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Experiments In Learning Chemical Engineering Modeling Skills

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1997 Annual Conference


Milwaukee, Wisconsin

Publication Date

June 15, 1997

Start Date

June 15, 1997

End Date

June 18, 1997



Page Count


Page Numbers

2.189.1 - 2.189.12



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Paper Authors

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Peter Ludovice

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Noel Rappin

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Matthew Realff

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Mark Guzdial

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NOTE: The first page of text has been automatically extracted and included below in lieu of an abstract

Session 3213

1 Experiments in Learning Chemical Engineering Modeling Skills

Noel Rappin, Mark Guzdial, Matthew Realff, Pete Ludovice College of Computing/School of Chemical Engineering Georgia Institute of Technology Atlanta, GA 33039-0280/Atlanta GA 30032-0100 770 894-4650 {noel,guzdial} /{matthew.realff,pete.ludovice}

ABSTRACT Creating educational software forces a difficult tradeoff. The software must be easy for the students to use, but the tasks from which the students will learn the concepts must not be automated. DEVICE (Dynamic Environment for Visualization of Chemical Engineering) is a learning environment aimed at allowing chemical engineering students to model chemical engineering problems, then execute those problems as simulations. In the design of DEVICE, we have attempted to use student tasks to focus attention on the most important parts of the problem without overwhelming students with extraneous detail. Keywords chemical engineering, modeling, simulation, interface design. INTRODUCTION Creating educational software forces a difficult tradeoff. The challenge is deciding what parts of the problem are not necessary for students to learn and should be made easy, and what parts are absolutely critical such that the students should be allowed to struggle to gain mastery of the material. Description of Problem Computer simulation is an area in which the aforementioned tradeoff is particularly acute. Simulation provides students with realistic experience, even in domains where realistic activities are too complex to be performed by novices, too expensive to be offered in an undergraduate lab, or too dangerous to allow students to make mistakes. Our hypothesis is that merely watching a simulation is not enough to trigger learning: the student must have some hand in creating the model that drives the simulation. However, learning to build models in a fully functional simulation environment is equivalent to learning an entire programming language. It is too difficult to expect students to be able to do this in addition to learning the domain knowledge. The problem, then, is to create a simulation environment which allows students to construct and execute complex simulations in a manner that allows them to connect their theoretical knowledge to the real world and which does not force them to learn formalisms that will not be of later use. A key component of this environment is support for modeling – creating a conceptual representation of reality. The objective of our project is to create a computer environment, called DEVICE (Dynamic Environment for Visualization in Chemical Engineering) which will facilitate student learning through construction of equation- based models and evaluation of those models executed as simulations. We have several specific objectives that we hope to achieve with DEVICE. • To teach chemical engineering modeling skills. Modeling is a skill that engineers use frequently in practice, but is rarely explicitly taught [1]. DEVICE is prefaced on the hypothesis that to support the learning of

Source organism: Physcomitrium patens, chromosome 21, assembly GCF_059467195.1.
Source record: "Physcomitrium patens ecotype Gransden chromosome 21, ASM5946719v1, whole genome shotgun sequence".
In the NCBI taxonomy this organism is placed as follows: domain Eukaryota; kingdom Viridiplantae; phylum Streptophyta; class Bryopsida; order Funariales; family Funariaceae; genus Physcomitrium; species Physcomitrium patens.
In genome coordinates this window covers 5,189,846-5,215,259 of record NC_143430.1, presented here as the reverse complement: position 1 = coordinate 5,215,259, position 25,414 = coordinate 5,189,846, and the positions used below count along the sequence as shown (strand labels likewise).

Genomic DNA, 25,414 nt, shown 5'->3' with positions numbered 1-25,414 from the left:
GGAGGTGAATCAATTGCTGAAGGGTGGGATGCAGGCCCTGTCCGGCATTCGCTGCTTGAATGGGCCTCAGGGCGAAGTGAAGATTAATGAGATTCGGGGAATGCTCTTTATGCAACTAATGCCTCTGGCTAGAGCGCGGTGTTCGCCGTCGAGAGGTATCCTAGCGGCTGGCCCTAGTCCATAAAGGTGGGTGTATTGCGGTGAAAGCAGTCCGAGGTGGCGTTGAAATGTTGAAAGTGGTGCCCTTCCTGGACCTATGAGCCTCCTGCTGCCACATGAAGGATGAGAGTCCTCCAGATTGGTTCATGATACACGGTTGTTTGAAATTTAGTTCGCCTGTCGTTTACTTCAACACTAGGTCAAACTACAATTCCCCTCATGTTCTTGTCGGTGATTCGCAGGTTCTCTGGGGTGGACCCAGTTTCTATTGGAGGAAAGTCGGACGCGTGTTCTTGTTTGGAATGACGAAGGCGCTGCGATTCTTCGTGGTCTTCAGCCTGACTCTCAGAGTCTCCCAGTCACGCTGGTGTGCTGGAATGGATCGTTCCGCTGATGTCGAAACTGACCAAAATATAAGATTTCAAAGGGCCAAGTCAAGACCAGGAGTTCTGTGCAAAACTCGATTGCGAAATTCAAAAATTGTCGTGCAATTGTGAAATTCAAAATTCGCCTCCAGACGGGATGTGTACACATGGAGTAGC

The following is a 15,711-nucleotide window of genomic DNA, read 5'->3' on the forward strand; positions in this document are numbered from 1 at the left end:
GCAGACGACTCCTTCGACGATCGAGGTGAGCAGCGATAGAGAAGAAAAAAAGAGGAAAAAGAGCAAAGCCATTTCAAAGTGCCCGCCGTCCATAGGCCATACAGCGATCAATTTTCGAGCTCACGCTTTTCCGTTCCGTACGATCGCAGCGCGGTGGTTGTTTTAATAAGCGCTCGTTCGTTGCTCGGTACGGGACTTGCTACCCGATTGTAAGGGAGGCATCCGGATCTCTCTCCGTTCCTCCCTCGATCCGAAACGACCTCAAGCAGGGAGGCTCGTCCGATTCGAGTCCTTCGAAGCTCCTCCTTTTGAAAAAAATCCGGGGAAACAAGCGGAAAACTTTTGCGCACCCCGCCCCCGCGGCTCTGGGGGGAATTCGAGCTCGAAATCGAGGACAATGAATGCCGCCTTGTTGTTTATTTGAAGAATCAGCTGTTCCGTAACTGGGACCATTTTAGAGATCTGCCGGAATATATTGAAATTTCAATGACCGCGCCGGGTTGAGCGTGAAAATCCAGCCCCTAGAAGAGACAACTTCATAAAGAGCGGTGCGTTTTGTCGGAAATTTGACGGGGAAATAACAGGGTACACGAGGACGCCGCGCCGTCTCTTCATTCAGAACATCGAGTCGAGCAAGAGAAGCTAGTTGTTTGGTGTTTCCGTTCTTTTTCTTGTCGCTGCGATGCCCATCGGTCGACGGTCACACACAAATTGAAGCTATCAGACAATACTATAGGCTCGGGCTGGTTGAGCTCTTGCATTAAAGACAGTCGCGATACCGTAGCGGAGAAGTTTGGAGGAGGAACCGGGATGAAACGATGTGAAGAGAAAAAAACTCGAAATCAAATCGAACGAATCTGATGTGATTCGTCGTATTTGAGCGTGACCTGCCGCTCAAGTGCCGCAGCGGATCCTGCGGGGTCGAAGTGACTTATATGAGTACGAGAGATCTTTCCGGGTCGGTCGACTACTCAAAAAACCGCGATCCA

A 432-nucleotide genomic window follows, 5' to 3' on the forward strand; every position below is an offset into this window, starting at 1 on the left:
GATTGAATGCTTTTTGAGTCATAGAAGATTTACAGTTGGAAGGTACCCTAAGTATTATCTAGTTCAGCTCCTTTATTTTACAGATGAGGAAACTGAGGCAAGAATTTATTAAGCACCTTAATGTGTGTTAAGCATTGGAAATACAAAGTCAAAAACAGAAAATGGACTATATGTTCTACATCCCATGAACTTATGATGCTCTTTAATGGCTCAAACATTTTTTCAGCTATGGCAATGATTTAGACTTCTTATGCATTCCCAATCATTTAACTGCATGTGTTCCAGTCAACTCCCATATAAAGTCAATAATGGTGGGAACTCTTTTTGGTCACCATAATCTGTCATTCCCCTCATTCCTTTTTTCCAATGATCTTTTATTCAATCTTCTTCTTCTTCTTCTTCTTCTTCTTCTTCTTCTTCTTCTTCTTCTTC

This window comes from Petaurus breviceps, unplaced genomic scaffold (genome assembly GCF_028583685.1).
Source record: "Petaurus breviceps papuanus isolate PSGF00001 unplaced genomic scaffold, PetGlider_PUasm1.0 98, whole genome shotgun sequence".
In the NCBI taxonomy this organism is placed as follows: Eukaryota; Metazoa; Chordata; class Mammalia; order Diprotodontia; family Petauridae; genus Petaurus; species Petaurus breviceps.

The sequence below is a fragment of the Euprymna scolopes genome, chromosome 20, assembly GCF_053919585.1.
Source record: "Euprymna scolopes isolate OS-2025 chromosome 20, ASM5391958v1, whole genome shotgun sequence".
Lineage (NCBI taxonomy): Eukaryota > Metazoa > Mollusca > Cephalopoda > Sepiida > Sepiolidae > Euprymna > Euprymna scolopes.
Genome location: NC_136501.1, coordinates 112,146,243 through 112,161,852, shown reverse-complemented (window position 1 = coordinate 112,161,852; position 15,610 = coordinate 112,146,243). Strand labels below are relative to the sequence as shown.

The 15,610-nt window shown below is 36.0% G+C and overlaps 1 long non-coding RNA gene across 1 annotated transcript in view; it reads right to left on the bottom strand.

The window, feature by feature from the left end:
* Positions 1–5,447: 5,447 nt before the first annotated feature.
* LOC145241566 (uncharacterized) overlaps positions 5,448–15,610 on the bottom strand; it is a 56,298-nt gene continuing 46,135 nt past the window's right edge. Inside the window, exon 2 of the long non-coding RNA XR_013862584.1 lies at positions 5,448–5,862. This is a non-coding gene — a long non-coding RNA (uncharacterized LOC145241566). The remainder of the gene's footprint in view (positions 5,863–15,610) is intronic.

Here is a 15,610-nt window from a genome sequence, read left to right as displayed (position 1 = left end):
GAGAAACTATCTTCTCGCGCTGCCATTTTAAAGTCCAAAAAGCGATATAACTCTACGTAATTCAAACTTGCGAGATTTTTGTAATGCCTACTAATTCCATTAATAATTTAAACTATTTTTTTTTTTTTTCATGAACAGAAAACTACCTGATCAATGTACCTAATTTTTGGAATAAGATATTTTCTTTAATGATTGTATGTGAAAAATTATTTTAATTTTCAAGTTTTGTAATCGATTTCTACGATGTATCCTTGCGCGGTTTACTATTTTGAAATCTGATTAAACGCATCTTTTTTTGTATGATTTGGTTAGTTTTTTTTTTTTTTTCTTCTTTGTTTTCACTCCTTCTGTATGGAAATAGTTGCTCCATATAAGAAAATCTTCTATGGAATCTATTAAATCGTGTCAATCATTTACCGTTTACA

1 A version of this paper will appear in the ACM CHI97 Conference Proceedings.

Ludovice, P., & Rappin, N., & Realff, M., & Guzdial, M. (1997, June), Experiments In Learning Chemical Engineering Modeling Skills Paper presented at 1997 Annual Conference, Milwaukee, Wisconsin. 10.18260/1-2--6560

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